Tuesday, July 19, 2011

Bridge to Terabithia

Paterson, K. (1977). Bridge to terabithia. New York: Scholastic.
This book is on the 100 Most Challenged list.

Exposition: Jesse is an artistic young boy who doesn't quite fit in at school or even at home.  He has four sisters and a dad who is always working.  He loves to draw, but is made fun of by classmates or discouraged from doing it by his father. His whole goal for his 5th grade year is to be the fastest runner.  Then he meets Leslie, a new girl who moves nearby.
Conflict: Jesse struggles with his feelings for Leslie.  He can tell she wants to be friends, but he doesn't have the courage to be friends with her because she is different.  He is trying to fit in.  They end up racing (while Jesse is trying to win the title of "Fastest Runner" and Leslie beats him.  The only saving grace was that she beat everyone!
Rising Action: During music class one day ( Jesse's favorite class) he decides he will be friends with Leslie.  They begin spending a lot of time together.  They create their own kingdom called Terabithia, which they are the rulers.  Here Jesse, with Leslie help, becomes stronger and more self-confident.  Leslie and her family introduce Jesse to literature and things that he has not experienced before.  He still lacks courage though, which bothers him.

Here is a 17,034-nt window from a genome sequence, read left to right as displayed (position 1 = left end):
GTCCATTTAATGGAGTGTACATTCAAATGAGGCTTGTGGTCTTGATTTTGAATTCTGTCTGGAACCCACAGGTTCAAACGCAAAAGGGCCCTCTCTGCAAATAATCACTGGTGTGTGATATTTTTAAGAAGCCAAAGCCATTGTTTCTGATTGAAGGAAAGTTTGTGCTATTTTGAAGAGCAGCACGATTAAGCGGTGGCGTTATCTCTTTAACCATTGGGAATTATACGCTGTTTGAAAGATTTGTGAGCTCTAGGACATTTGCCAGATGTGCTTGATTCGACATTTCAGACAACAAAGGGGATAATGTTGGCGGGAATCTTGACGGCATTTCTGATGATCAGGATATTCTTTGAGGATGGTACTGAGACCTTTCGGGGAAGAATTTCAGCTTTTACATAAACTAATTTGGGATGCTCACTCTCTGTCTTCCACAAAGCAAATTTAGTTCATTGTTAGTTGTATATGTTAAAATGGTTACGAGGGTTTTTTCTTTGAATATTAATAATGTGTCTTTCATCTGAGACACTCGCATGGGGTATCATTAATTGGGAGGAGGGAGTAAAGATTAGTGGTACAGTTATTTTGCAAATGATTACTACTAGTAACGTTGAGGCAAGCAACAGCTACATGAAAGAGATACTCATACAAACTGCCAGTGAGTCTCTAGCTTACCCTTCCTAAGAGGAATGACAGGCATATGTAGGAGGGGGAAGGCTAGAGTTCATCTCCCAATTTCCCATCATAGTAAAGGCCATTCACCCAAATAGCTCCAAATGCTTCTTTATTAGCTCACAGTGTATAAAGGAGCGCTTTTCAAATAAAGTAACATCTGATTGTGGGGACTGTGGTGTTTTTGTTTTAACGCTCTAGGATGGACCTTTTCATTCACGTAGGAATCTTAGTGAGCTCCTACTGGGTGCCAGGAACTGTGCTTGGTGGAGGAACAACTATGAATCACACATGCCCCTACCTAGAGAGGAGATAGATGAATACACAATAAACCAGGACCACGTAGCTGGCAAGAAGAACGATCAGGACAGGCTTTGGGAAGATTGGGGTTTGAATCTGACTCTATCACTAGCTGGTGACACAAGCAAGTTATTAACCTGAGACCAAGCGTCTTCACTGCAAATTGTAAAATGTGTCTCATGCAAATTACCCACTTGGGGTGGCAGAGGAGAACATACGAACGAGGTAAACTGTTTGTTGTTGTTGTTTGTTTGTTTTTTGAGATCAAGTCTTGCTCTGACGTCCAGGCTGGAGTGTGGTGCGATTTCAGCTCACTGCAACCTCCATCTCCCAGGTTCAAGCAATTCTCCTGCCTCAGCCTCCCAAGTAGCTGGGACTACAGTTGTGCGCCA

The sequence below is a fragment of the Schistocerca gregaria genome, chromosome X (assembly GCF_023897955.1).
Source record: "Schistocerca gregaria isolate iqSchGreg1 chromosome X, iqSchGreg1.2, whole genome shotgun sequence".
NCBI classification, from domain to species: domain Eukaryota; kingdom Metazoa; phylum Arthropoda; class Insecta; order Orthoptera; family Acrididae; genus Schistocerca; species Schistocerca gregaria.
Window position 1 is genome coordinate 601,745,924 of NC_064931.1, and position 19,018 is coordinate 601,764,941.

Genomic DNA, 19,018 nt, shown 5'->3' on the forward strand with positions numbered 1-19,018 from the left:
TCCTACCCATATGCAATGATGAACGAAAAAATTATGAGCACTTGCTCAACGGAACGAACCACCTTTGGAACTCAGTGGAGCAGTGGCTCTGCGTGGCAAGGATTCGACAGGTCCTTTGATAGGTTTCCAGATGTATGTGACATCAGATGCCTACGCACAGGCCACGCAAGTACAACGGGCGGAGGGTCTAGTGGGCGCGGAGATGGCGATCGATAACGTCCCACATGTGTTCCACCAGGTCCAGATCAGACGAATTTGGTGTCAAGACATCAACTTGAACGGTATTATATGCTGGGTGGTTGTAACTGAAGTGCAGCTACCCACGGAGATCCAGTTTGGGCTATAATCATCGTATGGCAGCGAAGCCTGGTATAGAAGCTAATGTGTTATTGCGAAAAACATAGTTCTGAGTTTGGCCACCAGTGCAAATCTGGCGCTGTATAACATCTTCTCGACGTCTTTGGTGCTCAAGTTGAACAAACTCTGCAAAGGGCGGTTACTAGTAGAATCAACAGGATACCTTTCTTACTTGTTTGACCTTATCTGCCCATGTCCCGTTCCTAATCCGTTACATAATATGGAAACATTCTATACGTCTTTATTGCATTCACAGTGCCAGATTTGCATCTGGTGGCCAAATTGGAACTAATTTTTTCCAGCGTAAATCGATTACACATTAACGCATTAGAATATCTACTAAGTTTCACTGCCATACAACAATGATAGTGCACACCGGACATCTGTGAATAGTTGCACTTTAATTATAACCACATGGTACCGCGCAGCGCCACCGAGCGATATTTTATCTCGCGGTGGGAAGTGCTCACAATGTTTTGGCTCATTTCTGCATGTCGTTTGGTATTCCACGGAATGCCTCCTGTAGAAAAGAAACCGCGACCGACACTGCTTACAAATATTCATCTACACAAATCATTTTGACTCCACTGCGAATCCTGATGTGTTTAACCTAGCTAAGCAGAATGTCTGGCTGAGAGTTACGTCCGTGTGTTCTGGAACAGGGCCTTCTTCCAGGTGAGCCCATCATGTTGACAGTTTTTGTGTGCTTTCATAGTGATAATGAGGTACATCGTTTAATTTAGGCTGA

Climax: One rainy day, Miss Edmunds, the music teacher, calls to invite Jesse to go with her to Washington to an art gallery and the Smithsonian.  Jesse has a huge crush on her and is thrilled to go.  He tells his half asleep mom where he is going and jumps in the car with Miss Edmunds.  Halfway there he thinks that he should have asked if Leslie could have come too.  It had been raining a lot, and he had dreaded telling Leslie that he didn't want to try to cross the creek to get to Terabithia.  Jesse had a wonderful day with Miss Edmunds, a day he will never forget.
Falling Action:  When Jesse gets home, he is shocked to learn that Leslie had attempted to cross the swollen creek to get to Terabithia.  The rope had snapped and she had drowned in the creek.  Jesse is stunned and struggles to come to terms with this.
Resolution:  Jesse realizes that he must use the gifts that Leslie had given him, her strength and vision, and begin standing up to his fears. 

Paterson does a wonderful job using figurative language to paint pictures for the reader.  On the very first page, the author writes, "he would be hot as popping grease" and "his feet were by now as tough as his worn-out sneakers" to help the reader create visuals of the story.  The dialogue between the two main characters also helps the reader better understand the story.  The dialogue is natural and adds to the enjoyment of the book.

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